Game Reviewby David Cabrera,
Dengeki Bunko Fighting Climax
Playstation 3 / Vita
For the 20th anniversary of Dengeki's light novel line, French Bread brings the characters together into a 2D fighting game, with some guest appearances by overbearing dad Sega.
This is a funny situation for French Bread. As one of the stars of the late 90s-early 00's doujinshi game era, they used to make games like this all the time. The formula is pretty simple: you slap whatever character's popular right now into a fighting game. Back then, as Watanabe Seisakusho, they made the Queen of Hearts games (To Heart), Party's Breaker (Comic Party).
Did it matter that these characters were schoolgirls and comics artists rather than street fighters? 'Course not! If anything they're blank slates; you can make any absurd attack you like, usually borrowing liberally from existing games. That's what French Bread did-- why, they made Lilian Fourhand, a Contra-style shooting game, out of MariMite-- and they were the best around at it. They were noticed by Type-Moon (hard to imagine these days, but T-M started out in the doujin game themselves) and eventually went pro thanks to the great success of the Melty Blood series.
Anyway, fifteen years later French Bread is making a fighting game starring a cast of wildly popular characters who are also wildly inappropriate choices for a fighting game. The only difference is that now it's an official product: Dengeki Fighting Climax (hereafter DFC).
Though it's apparent that this is a French Bread game to anyone who has played their previous Under-Night In-Birth, the developer is not actually credited anywhere apparent in the game. Sega takes all the credit on this one. I personally theorize that they put the whole thing together solely in order to get Sega stuff in front of the eyes of legions of Sword Art Online fans, and perhaps to get those fans' asses into Sega arcades. Sega's presence in this game can be a little overbearing, even for Sega fanboys like myself, but we'll get back to that.
You're unlikely to know the name “Dengeki” as a publisher: their novels are rarely translated to English, after all. However, if I rattle off some names-- Oreimo, Durarara!!, Index-- you might find you recognize a couple. Every character in this game has been animated, at some point: Dengeki and anime have a mutually beneficial relationship.
Dengeki has a very wide and deep catalog to choose from: understandably, they chose characters for the game by popularity. Unfortunately, this inadvertently exposes the ages-old trend in otaku media: all but three characters are the main heroines of their particular series, and most fit a particular archetype which has earned the game the sarcastic nickname “Dengeki Waifu Fighter”.
Even if everybody only picks Ken in Street Fighter, or the guy who is just like Ken, fighting games thrive on a varied array of character types; not just the straightforward characters, but the ones so weird you'll never forget them. French Bread's previous original work, Under-Night (hereafter UNIEL), strikes a superb balance of girls, boys, magic-users, monsters and freaks. In character games, players often complain about the unusual choice-- “why is Rocket Racoon in this?!”, they cried-- but these outliers really make the whole affair more lively for everyone. Here, not so much. All “Main Girl” moe wife, all the way. If we were just going to draw from teen anime archetype, then this game needed some “secondary girls,” some “wacky best friends”, and at least one villain! But the popularity polls win, when you have this many “my wife”s in one lineup.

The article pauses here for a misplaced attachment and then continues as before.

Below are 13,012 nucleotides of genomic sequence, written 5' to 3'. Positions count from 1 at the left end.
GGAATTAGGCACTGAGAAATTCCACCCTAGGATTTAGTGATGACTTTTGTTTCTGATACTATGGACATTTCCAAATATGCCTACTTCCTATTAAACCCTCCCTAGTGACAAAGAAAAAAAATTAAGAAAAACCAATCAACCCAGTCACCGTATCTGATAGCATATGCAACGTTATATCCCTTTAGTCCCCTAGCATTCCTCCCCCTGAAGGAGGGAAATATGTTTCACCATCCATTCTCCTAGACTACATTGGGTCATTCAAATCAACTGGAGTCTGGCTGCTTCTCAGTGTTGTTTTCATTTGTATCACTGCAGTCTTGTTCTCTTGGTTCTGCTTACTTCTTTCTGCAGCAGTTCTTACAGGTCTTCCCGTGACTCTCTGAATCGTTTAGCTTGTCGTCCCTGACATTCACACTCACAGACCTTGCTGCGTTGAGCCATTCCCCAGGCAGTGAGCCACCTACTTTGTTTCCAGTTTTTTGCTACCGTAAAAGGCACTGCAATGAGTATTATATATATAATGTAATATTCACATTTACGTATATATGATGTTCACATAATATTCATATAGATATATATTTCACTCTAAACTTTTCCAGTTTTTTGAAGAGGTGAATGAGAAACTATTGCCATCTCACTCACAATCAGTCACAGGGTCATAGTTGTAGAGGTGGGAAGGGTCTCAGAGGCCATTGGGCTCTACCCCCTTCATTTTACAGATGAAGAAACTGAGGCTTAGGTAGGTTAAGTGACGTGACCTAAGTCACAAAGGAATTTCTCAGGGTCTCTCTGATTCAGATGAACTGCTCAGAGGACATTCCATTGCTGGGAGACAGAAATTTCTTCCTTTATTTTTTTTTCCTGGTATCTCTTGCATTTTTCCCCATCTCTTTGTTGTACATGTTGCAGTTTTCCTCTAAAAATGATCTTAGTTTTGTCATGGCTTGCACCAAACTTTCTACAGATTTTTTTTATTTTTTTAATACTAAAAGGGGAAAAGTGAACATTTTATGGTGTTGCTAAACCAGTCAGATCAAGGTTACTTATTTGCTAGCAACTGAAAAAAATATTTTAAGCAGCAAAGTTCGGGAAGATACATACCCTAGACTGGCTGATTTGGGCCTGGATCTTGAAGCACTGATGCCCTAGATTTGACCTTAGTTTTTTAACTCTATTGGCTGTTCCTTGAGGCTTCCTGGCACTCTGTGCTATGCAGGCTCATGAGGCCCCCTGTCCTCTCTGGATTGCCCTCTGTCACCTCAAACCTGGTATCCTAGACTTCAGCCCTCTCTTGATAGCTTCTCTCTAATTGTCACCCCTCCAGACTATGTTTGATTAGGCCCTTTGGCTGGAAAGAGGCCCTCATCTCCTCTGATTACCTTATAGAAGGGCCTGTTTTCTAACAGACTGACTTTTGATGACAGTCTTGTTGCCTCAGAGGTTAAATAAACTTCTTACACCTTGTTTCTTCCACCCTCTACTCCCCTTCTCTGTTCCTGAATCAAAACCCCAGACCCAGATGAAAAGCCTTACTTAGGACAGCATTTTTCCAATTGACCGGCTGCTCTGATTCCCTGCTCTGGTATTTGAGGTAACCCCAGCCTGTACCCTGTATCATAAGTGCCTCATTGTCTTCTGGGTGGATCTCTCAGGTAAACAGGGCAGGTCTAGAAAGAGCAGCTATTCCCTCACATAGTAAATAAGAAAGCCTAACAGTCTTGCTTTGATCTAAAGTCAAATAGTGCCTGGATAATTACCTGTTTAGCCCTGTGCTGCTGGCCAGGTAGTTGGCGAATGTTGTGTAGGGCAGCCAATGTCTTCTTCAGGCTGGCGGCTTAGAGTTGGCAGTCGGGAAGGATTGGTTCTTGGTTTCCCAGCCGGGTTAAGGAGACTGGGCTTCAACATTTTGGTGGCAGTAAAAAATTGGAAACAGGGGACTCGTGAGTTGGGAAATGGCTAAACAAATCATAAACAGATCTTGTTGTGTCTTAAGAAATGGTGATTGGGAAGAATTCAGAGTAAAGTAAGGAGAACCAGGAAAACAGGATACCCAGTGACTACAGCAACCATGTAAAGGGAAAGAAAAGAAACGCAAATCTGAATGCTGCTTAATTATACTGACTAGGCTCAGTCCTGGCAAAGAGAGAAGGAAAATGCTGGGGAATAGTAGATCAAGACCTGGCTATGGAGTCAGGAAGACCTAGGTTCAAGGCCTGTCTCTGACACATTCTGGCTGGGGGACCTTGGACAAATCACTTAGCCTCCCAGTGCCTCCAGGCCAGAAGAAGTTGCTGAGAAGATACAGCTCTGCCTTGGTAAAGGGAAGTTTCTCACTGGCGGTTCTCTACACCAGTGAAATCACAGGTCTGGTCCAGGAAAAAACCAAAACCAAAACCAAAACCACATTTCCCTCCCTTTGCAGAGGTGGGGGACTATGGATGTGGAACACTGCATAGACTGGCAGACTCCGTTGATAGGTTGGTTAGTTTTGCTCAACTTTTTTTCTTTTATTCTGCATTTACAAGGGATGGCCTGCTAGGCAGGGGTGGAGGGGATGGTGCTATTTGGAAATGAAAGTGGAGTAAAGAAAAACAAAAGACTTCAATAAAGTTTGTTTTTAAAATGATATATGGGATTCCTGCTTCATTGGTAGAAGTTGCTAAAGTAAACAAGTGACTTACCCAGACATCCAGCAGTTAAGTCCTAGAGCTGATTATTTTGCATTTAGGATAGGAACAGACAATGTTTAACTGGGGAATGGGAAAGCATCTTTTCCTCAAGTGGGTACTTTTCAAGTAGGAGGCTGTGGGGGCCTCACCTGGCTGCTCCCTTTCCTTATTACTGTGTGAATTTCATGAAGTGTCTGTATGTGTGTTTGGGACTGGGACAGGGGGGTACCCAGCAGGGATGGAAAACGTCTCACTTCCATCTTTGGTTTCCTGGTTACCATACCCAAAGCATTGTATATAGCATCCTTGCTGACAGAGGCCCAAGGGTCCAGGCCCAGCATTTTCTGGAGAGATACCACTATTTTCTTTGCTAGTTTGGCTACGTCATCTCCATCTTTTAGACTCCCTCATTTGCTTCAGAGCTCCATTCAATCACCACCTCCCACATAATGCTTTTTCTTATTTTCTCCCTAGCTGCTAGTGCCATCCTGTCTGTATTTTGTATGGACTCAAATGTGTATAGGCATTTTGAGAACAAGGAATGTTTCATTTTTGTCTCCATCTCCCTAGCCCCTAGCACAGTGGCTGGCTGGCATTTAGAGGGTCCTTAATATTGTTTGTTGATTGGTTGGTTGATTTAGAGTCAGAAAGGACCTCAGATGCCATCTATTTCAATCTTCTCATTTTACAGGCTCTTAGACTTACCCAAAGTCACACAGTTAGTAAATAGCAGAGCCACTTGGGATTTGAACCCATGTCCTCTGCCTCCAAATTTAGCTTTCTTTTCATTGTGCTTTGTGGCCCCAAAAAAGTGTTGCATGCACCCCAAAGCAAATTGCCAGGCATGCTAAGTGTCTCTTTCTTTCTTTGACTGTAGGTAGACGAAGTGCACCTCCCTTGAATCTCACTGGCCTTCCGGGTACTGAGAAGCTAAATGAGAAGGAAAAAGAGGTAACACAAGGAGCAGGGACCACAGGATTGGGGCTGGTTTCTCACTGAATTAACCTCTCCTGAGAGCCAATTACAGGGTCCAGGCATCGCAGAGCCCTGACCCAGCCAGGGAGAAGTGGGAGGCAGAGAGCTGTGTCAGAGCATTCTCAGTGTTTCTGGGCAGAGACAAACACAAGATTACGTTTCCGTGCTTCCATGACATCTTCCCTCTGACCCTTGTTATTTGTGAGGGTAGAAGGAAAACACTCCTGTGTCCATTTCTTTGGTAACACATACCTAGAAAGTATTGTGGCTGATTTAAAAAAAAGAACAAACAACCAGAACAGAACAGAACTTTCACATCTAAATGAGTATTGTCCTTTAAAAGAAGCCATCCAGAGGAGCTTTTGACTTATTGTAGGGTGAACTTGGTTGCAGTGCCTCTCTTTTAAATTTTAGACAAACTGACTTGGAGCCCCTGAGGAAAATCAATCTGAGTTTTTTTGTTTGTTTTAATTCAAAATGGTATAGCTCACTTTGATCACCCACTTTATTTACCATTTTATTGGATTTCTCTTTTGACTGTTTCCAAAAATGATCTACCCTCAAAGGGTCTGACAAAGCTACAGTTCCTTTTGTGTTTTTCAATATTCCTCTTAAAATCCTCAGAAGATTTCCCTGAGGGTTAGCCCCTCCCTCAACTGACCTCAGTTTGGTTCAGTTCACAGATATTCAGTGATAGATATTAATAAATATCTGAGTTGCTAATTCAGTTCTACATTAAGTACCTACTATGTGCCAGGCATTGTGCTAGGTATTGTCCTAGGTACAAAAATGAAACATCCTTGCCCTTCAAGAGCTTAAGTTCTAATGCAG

It's a dull roster, which makes it even more noticeable that a pile of more varied and interesting characters (Celty! Kino! Horo! Dokuro-chan?!) are buried in the back of the game as assist characters. Many of the assists show more character in their battle cries, and their two attack animations, than some of the full-fledged characters do in their entire move set.
This is a beginner game, so character types are very basic: “close-range rush character”, “long-range projectile character”, and those that have a little of both. If you want to play a grappler character, you're out of luck. The most interesting and entertaining characters are by far those who aren't “fighters”: French Bread has to make up moves for, say, Kirino-- she does battle with cosplay and otaku nonsense-- and they have fun with it. Tomoka from Ro-Kyu-Bu!, who fights using her whole team and the known devastating power of b-ball, is in fact inspired. By contrast, characters like Asuna and Miyuki are dead dull.
The game is pretty in screenshots, but the animation is another story. When you put it next to French Bread's previous game, there's a huge gap in fluidity of movement. It doesn't have the same eye for detail as UNIEL, actions use as few frames of animation as is humanly possible, and in particular the super moves are parades of animation reuse. The vending machine that Shizuo throws and the one that Mikoto busts with a kick are the same vending machine... and so on. You can tell from the visuals that yes, it had to look nice, but there wasn't going to be any extra love put in it either.
The look (and perhaps the overall feel) is noticeably similar to French Bread's old doujin efforts, which were unbelievable in the context of fan work, but just under pro level. In that case, let's all look forward to Melty Blood HD.